Parkinson's Disease Cell Vulnerability and Disease Progression
Jose A. Obeso
Jose L. Lanciego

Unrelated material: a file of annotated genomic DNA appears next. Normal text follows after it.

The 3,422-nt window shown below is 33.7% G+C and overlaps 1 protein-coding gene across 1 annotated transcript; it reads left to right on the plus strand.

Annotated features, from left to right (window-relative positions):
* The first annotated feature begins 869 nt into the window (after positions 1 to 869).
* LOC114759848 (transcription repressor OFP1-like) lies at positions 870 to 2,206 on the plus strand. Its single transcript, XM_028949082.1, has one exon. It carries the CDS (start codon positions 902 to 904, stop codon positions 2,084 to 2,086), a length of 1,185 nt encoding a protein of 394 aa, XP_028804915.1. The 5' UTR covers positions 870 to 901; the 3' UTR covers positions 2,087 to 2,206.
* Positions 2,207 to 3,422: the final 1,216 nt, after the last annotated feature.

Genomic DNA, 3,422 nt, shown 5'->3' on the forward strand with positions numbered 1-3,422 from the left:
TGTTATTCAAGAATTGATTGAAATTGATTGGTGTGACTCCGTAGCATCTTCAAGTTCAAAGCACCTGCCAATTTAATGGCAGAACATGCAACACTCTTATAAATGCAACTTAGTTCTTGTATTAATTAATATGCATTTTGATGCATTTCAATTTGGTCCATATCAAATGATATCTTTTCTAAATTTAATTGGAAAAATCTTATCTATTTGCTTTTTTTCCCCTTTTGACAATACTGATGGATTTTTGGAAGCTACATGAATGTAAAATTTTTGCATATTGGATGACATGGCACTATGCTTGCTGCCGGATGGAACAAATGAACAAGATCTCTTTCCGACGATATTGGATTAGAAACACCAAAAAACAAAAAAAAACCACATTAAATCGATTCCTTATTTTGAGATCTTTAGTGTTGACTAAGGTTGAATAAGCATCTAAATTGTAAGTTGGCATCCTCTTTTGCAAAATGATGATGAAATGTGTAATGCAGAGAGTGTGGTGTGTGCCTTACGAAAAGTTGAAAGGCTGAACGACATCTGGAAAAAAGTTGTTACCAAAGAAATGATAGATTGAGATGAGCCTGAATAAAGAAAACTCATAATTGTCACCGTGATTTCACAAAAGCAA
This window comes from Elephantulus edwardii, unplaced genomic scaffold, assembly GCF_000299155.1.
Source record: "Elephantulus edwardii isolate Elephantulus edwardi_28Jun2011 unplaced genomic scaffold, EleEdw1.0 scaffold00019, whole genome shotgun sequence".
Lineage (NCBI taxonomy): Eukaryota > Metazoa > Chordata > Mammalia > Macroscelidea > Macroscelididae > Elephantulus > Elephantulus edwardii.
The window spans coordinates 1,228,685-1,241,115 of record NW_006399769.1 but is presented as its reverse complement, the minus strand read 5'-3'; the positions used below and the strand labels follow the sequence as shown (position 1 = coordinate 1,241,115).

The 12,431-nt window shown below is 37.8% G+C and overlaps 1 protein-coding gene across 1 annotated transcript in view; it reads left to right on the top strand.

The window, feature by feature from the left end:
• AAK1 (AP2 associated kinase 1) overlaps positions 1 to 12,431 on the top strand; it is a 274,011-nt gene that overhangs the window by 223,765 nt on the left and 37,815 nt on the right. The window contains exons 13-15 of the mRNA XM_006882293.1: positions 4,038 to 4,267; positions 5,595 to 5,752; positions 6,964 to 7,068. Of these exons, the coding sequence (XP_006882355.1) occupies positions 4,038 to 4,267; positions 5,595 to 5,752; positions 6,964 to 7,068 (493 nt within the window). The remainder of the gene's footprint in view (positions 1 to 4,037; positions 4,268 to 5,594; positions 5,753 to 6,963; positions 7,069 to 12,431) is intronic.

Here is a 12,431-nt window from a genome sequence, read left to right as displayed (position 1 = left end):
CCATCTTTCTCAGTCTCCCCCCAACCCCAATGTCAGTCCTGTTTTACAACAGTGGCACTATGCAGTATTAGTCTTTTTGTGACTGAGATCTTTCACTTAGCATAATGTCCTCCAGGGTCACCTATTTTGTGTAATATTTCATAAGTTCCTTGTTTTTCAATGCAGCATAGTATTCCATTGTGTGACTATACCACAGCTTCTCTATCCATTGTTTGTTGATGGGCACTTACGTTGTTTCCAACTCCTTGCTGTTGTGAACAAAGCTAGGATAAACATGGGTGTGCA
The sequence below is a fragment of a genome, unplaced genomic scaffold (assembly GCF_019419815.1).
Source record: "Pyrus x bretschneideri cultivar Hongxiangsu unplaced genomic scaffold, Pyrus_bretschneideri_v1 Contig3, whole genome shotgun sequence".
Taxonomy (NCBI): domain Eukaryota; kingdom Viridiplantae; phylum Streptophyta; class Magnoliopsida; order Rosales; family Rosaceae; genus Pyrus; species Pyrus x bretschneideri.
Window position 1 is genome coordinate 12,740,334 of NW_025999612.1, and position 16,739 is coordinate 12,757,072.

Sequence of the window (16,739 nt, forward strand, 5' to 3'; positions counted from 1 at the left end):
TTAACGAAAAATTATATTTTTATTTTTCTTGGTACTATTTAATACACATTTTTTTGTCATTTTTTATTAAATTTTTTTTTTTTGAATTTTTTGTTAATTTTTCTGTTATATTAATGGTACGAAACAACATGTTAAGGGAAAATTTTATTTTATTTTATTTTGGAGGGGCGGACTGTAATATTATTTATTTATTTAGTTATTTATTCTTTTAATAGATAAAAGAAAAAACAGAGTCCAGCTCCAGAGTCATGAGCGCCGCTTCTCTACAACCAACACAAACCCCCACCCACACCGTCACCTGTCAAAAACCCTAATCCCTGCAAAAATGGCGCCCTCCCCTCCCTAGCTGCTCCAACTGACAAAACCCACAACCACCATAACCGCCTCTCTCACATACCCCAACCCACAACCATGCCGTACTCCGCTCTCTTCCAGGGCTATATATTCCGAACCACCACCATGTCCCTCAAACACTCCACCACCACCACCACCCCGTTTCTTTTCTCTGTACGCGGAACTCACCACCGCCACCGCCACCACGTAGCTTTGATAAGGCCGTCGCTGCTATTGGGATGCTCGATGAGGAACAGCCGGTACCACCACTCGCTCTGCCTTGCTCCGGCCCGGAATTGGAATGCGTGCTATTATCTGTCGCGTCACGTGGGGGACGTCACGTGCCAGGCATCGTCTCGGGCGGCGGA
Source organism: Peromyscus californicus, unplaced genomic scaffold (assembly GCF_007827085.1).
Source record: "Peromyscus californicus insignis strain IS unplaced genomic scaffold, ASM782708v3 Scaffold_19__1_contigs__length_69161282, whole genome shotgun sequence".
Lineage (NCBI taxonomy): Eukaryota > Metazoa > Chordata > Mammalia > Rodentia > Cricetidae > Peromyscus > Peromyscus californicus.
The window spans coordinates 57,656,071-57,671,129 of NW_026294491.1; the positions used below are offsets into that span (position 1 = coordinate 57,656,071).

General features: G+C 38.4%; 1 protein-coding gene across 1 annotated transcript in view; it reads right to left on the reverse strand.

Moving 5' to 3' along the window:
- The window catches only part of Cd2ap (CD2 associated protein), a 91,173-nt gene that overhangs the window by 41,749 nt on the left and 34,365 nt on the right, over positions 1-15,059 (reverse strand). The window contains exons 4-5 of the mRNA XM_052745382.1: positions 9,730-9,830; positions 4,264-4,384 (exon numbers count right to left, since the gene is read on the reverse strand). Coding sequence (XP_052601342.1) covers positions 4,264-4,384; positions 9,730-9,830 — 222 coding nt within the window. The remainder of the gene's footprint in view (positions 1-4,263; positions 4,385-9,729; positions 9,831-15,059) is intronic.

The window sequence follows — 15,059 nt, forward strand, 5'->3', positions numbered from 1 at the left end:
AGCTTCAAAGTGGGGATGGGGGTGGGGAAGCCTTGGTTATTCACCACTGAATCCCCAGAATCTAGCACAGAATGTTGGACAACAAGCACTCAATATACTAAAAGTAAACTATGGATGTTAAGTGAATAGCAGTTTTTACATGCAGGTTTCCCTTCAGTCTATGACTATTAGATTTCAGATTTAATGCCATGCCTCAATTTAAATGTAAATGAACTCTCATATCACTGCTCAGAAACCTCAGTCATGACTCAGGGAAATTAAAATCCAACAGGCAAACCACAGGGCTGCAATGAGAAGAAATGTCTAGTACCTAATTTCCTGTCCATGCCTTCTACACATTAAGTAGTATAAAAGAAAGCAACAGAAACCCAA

Parkinson's disease is a neurodegenerative disorder that affects 1.5% of the global population over 65 years of age. The hallmark feature of this disease is the degeneration of dopamine neurons in the substantia nigra pars compacta and a consequent striatal dopamine deficiency. The pathogenesis of Parkinson's Disease remains unclear. Despite tremendous growth in recent years in our knowledge of the molecular basis of Parkinson's Disease and the molecular pathways of cell death important questions remain regarding why are substantia nigra cells especially vulnerable, which mechanisms underlie progressive cell loss or what do Lewy bodies or alpha-synuclein reveal about disease progression. Understanding the different vulnerability of the dopaminergic neurons from midbrain regions and the mechanisms whereby pathology becomes widespread are primary objectives of basic and clinical research in Parkinson's Disease. This e-Book discusses the etiopathogenesis of Parkinson's Disease, presenting a series of papers that provide up-to-date, state-of-the-art information on molecular and cellular mechanisms involved in the neurodegeneration process in the disease, the role of activation of functional anatomical organization of the basal ganglia and in particular habitual vs goal directed systems as a factor of neuronal vulnerability, the possibility that Parkinson's Disease coulb be a prion disease and how genetic factors linked to familial and sporadic forms of PD. We hope that this e-Book will stimulate the continuing efforts to understand the cell and physiological mechanisms underlying the origin of Parkinson's Disease.